Natural Bridges, Utah
Americans have lost silence, solitude and darkness, but now the National Park Service has new initiatives to preserve and appreciate our dark skies, especially on the Colorado Plateau.
Natural Bridges National Monument west of Blanding, Utah, has been named the world’s first Dark Sky Park by the International Dark-Sky Association and visitors are encouraged not only to see the massive Sipapu, Kachina, and Owachomo Bridges, but also to look up. At night. Into the heavens. To find our place in the universe as the Ancestral Puebloans did a millennia ago.
Across the entire United States, only 1% of National Park Service sites are as dark at night as Natural Bridges. The park is notable for its lack of light pollution because of its remoteness in southeast Utah. The International Dark Sky Association urged Natural Bridges to make the night even darker, so the park retrofitted 80% of their light fixtures making them dark sky friendly by shielding them so all light points downward. The fixtures use 13-watt compact fluorescent light bulbs and provide ample light on the ground but no stray light.
“Natural Bridges has reduced its operational costs and energy use by upgrading its outdoor lighting, creating a better habitat for nocturnal wildlife, and improving visibility and safety at night,” states Superintendent Corky Hays. She adds, “I hope our national parks can continue to provide a clear view of the heavens that so many of us have lost from our backyards.”
Gordon Gower is the park’s astronomer and “Sky Ranger.” Bring a fleece jacket and a camp chair to his 16 ½ inch telescope and he’ll show you galaxies. Gower explains, “I want people to make a connection to the sky and to learn how the National Park Service has come to recognize that the sky is also part of our resources. We’re training rangers in dark sky interpretation. It’s just as much our job to protect the night sky as wildlife and all the rest.”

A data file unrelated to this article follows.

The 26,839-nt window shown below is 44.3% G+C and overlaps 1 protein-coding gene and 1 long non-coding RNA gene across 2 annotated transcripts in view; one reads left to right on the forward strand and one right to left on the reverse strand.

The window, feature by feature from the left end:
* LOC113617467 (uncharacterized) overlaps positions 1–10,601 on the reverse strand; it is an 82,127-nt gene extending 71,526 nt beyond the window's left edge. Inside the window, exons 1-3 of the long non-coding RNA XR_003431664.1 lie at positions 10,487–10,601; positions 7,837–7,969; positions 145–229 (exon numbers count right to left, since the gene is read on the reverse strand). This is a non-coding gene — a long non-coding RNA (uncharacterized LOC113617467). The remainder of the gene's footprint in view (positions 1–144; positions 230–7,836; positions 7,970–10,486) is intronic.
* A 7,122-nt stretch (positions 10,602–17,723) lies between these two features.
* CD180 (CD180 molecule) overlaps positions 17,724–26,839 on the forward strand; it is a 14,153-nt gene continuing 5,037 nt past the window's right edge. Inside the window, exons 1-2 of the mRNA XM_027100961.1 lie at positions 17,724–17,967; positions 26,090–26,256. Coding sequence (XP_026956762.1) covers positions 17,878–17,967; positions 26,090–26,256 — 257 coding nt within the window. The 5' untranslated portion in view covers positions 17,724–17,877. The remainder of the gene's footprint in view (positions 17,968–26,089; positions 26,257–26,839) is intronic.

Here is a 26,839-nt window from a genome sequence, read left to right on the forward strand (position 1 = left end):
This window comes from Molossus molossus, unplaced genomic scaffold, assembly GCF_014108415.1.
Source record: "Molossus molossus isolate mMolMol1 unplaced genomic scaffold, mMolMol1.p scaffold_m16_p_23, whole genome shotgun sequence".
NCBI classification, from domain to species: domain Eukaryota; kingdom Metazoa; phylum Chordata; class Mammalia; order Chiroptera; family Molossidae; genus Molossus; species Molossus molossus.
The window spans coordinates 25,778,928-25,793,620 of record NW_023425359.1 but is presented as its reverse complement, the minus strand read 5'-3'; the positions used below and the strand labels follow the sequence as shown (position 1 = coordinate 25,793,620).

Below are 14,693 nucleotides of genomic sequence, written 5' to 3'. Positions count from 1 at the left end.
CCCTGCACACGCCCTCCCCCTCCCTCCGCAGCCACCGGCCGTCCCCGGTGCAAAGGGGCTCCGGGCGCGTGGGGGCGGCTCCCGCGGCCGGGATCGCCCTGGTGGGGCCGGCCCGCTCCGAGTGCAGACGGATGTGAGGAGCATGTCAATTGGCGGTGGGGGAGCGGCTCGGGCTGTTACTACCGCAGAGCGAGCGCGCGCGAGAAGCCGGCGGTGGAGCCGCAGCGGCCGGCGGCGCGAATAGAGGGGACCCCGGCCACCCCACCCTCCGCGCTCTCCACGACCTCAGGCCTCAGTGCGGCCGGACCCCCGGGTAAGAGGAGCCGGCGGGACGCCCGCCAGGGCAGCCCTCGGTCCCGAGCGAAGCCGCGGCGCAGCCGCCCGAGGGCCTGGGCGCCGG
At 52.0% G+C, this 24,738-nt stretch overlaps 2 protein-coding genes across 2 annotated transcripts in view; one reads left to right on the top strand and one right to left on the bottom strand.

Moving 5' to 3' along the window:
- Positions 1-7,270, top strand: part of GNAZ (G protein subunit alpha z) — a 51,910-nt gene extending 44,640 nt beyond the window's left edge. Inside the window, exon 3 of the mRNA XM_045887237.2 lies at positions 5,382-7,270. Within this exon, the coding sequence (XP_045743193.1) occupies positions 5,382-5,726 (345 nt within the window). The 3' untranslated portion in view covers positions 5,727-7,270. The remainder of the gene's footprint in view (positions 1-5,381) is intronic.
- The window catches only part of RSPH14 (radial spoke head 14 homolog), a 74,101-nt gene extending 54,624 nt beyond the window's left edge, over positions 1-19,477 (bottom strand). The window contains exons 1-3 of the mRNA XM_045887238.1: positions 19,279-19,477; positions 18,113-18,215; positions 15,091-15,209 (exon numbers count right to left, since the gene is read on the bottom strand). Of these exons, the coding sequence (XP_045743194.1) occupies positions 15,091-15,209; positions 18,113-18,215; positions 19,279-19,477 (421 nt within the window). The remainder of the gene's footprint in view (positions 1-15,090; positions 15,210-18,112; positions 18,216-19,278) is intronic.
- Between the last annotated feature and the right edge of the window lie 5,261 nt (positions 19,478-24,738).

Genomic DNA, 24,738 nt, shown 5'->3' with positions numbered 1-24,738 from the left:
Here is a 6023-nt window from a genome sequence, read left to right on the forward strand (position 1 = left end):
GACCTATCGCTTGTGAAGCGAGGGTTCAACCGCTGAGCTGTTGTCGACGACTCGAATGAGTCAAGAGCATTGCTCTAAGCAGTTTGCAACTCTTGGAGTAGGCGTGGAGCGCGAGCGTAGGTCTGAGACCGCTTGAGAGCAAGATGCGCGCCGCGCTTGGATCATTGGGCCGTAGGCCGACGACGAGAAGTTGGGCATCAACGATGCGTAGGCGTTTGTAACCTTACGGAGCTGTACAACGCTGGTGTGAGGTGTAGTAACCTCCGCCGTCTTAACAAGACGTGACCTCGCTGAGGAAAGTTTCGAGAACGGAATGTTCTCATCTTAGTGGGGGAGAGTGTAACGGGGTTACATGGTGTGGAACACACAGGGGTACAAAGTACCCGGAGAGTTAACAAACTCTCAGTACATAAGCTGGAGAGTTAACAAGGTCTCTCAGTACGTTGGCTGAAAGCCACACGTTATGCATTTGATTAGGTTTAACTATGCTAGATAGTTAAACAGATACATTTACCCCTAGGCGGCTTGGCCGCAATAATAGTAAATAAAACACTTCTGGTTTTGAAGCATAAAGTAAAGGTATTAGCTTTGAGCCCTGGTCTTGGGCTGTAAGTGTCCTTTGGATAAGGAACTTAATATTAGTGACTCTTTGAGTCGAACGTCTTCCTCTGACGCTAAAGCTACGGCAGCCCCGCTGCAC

I know what he means. My career took me to other parts of the country and the humidity east of the Mississippi River meant that at night the stars were blurs, not bright pinpoints of light. I’d look up and see mushy blackness. Half my world was gone.
At Natural Bridges, 6,500 feet in elevation, the universe awaits those who turn to the skies. Sky Ranger Gower takes complicated astronomical ideas and makes them simple. Stacks of visitor comment cards prove his success. Gower states, “Most folks only see the moon and two or three bright stars. We have people come here who’ve never seen the Milky Way.” A family from Germany wrote him about his evening program and exclaimed, “That was a night we’ll never forget.” In fact, San Juan County, Utah is actively promoting dark sky tourism to Europeans and Japanese, who in their busy industrial cities can’t see what we take for granted—brilliant stars and planets moving across a black infinity.
Moab-based Canyonlands Natural History Association granted the park funds for their big 16 ½ inch telescope. With eyepieces, the $12,000 scope came to $15,000. Gower also uses a Hydrogen Alpha Scope for viewing the sun during the day. This instrument, paid for through Natural Bridges fee program, lets in 1,000th of 1% of sunlight so visitors can see sunspots and prominences or huge fountains at the edge of the sun—so large that multiple earths could fit under them. Gower turns to tourists and asks, “Would you like to see our favorite star?” He enjoys teaching astronomy to visitors. ‘I like it because I’m able to show people stunning and beautiful things they’ve never seen,” Gower adds.